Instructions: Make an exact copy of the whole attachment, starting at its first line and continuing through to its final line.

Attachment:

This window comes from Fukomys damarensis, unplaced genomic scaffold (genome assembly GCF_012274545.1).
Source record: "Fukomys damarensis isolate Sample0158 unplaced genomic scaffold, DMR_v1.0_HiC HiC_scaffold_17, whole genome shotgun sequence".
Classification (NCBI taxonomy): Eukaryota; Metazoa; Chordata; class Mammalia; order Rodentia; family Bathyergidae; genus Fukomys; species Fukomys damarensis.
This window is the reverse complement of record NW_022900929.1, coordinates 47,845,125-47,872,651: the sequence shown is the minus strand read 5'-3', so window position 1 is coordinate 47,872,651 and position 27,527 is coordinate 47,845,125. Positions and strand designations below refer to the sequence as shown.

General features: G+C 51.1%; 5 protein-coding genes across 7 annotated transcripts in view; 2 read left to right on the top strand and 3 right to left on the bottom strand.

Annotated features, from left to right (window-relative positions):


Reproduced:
This window comes from Fukomys damarensis, unplaced genomic scaffold (genome assembly GCF_012274545.1).
Source record: "Fukomys damarensis isolate Sample0158 unplaced genomic scaffold, DMR_v1.0_HiC HiC_scaffold_17, whole genome shotgun sequence".
Classification (NCBI taxonomy): Eukaryota; Metazoa; Chordata; class Mammalia; order Rodentia; family Bathyergidae; genus Fukomys; species Fukomys damarensis.
This window is the reverse complement of record NW_022900929.1, coordinates 47,845,125-47,872,651: the sequence shown is the minus strand read 5'-3', so window position 1 is coordinate 47,872,651 and position 27,527 is coordinate 47,845,125. Positions and strand designations below refer to the sequence as shown.

General features: G+C 51.1%; 5 protein-coding genes across 7 annotated transcripts in view; 2 read left to right on the top strand and 3 right to left on the bottom strand.

Annotated features, from left to right (window-relative positions):